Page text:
The Government’s Maori Party allies say there was a WoF trial on 500 state houses last year but no results have been published. After the coroner’s report was released last week Prime Minister John Key conceded ‘it would be better for us to do more’. He hinted a limited WoF for rental houses was being considered.
But he said the Government was reluctant to introduce a ‘really rigid warrant of fitness’ to the private rental market for fear it would drive some landlords out of the business and reduce the rental homes available. Better crappy unhealthy mouldy draughty unheated rentals he is saying – than none.
What he seems to forget is that National’s vision of New Zealand as a ‘property-owning democracy’ is slowly fading. At the 2013 Census more than a third of households (35.2 per cent) did not own their own property; 453,135 households were renting.
Still – the lack of urgency from our parliamentarians about taming the rental market is hardly surprising. The housing profile of the politician class is very different from the nation at large. Last month’s register of MPs’ financial interests reveals the 121 MPs own nearly 300 properties between them – including 17 farms – five overseas boltholes – one castle (Metiria Turei) – a section at New Chums Beach (Coromandel MP Scott Simpson) and one hotel room (Tim Groser).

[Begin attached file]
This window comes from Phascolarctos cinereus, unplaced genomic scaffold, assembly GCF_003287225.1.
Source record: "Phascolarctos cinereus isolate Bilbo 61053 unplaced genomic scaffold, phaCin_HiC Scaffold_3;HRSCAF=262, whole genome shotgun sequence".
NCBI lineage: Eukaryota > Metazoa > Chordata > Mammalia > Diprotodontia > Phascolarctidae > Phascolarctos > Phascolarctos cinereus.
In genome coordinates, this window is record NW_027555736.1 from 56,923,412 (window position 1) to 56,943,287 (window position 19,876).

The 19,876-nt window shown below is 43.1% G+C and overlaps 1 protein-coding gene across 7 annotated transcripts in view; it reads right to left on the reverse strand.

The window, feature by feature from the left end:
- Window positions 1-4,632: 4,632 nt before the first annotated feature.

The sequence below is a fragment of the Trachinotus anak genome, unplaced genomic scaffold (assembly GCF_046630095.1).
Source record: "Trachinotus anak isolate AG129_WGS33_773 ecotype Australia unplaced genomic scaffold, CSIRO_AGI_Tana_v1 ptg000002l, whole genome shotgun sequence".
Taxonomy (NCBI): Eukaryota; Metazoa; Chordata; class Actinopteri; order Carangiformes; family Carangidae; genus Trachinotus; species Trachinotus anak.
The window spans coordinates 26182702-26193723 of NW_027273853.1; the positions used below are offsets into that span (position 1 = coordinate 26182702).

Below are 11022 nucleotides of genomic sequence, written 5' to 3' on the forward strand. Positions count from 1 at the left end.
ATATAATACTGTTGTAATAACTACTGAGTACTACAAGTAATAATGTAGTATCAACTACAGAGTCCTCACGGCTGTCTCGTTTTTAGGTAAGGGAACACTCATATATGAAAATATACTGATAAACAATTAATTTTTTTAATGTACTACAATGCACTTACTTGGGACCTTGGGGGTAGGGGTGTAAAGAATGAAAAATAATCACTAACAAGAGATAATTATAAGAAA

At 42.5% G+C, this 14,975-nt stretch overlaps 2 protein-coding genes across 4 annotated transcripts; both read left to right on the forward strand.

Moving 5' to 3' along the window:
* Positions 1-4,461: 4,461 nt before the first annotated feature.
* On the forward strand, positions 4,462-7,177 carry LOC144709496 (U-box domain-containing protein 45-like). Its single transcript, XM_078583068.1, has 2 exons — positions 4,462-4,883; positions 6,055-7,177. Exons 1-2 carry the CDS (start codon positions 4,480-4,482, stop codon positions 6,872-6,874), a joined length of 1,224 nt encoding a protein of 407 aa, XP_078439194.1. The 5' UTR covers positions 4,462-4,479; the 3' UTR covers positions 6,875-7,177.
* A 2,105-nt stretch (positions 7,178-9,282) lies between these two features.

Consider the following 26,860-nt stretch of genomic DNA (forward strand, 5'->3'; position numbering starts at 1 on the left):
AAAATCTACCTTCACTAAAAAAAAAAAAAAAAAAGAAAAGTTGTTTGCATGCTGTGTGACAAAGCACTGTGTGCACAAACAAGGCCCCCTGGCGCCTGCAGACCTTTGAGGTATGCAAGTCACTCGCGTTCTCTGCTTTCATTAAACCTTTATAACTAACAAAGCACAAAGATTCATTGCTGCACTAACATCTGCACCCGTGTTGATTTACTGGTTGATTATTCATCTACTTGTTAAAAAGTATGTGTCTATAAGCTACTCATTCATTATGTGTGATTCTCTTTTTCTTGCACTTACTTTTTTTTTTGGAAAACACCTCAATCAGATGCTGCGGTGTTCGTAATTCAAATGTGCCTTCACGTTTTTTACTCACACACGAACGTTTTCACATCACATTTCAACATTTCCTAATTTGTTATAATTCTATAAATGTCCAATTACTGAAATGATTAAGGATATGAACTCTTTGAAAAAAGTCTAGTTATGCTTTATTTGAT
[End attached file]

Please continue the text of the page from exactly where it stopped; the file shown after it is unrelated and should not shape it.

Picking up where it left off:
When the National Party borrowed the British Conservatives’ ‘property-owning democracy’ in the 1950s its aim was to turn as many voters as possible into homeowners. State house tenants were encouraged to buy their homes on sweetheart terms – 5 per cent deposit and 40-year mortgages at 3 per cent interest. Cheap state loans were offered to other home-buyers. By 1954 state loans were 34 per cent of all new home mortgages.
By 1991 74 per cent of households owned their own homes. Today it’s 65 per cent and on the way down.
In present-day New Zealand – instead of helping voters become property owners – MPs seem more skilled in amassing property portfolios for themselves. When you exclude the seven who own no property and the 34 who have just one each – the remaining 80 average more than three each. And that’s excluding shareholdings in assorted Maori blocks.
Among the haul are 60 investment or commercial properties – 17 lots of ‘bare land’ and more than 170 houses – flats – holiday homes – and ‘residential’.